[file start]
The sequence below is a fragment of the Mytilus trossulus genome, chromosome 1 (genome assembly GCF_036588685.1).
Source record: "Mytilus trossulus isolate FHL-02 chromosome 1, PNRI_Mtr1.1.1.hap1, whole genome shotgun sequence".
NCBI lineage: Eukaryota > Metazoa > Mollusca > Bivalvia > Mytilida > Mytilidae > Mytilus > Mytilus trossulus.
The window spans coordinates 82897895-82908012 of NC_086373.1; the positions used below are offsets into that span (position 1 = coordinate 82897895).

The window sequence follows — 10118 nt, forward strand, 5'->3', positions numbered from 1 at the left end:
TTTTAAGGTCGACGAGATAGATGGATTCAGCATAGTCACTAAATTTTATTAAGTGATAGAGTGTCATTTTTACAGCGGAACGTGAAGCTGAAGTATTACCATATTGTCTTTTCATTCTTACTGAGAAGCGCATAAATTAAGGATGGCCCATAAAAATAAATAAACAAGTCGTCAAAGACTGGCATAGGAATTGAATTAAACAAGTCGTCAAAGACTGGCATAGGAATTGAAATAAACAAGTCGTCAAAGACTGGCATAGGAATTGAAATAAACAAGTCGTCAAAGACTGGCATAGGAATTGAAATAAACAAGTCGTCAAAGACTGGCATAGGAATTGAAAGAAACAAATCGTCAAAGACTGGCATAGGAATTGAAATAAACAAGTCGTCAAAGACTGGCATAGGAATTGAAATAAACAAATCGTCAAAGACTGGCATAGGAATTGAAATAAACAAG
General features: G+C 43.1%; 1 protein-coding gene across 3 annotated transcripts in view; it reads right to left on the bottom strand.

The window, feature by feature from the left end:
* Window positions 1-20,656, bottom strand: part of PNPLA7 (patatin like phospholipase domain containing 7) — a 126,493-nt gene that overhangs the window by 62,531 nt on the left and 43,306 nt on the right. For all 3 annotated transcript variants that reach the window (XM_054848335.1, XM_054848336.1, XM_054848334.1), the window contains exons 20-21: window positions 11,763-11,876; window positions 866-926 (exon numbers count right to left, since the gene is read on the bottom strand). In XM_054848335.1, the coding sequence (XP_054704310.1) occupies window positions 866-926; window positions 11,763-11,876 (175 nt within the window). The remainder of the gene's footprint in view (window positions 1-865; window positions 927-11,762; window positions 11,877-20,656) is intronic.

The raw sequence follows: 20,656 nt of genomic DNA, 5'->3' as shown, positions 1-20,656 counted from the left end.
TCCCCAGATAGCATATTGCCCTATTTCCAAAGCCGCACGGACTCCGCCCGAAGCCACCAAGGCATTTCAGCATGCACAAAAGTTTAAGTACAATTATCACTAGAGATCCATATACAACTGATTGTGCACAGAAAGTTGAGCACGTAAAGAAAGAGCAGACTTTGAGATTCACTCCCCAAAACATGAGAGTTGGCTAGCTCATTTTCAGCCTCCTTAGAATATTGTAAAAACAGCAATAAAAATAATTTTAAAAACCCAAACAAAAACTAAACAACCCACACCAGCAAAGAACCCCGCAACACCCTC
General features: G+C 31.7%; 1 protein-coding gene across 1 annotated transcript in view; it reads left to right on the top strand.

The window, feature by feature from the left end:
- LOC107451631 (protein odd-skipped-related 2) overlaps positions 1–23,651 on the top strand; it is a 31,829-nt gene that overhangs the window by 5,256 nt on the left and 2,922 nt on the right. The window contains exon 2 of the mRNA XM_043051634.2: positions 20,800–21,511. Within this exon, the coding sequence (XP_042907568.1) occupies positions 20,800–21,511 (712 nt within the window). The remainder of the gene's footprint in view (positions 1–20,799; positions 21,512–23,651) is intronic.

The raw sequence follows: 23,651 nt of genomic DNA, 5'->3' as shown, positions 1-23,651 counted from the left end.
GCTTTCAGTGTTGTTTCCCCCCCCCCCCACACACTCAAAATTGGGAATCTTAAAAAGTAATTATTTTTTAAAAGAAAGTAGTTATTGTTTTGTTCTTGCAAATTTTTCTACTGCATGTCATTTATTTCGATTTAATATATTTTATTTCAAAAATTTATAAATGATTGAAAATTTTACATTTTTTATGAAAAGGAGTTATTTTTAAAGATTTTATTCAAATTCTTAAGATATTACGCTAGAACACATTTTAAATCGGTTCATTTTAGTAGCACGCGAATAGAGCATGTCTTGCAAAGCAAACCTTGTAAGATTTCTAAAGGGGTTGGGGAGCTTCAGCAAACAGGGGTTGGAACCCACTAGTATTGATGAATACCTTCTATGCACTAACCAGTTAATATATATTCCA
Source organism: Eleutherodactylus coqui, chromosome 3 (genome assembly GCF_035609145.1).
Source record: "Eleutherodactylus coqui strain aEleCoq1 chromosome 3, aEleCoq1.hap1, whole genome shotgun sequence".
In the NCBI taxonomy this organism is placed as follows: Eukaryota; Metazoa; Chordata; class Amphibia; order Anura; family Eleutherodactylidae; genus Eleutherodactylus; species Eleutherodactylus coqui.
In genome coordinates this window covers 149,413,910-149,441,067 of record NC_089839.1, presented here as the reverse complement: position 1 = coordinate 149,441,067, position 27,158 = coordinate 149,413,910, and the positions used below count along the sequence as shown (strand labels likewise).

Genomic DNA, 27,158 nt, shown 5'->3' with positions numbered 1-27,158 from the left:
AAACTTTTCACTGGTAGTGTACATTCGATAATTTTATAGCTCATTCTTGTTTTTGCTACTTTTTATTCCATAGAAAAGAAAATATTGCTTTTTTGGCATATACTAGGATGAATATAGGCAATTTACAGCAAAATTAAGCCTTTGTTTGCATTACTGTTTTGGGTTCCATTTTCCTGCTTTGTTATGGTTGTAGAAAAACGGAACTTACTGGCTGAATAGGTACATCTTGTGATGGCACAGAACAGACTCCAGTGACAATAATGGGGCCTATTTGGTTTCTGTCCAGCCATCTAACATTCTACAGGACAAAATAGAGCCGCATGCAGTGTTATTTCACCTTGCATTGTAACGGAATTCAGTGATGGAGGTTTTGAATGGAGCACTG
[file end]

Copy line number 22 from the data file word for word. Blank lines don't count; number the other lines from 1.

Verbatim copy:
AAACTTTTCACTGGTAGTGTACATTCGATAATTTTATAGCTCATTCTTGTTTTTGCTACTTTTTATTCCATAGAAAAGAAAATATTGCTTTTTTGGCATATACTAGGATGAATATAGGCAATTTACAGCAAAATTAAGCCTTTGTTTGCATTACTGTTTTGGGTTCCATTTTCCTGCTTTGTTATGGTTGTAGAAAAACGGAACTTACTGGCTGAATAGGTACATCTTGTGATGGCACAGAACAGACTCCAGTGACAATAATGGGGCCTATTTGGTTTCTGTCCAGCCATCTAACATTCTACAGGACAAAATAGAGCCGCATGCAGTGTTATTTCACCTTGCATTGTAACGGAATTCAGTGATGGAGGTTTTGAATGGAGCACTG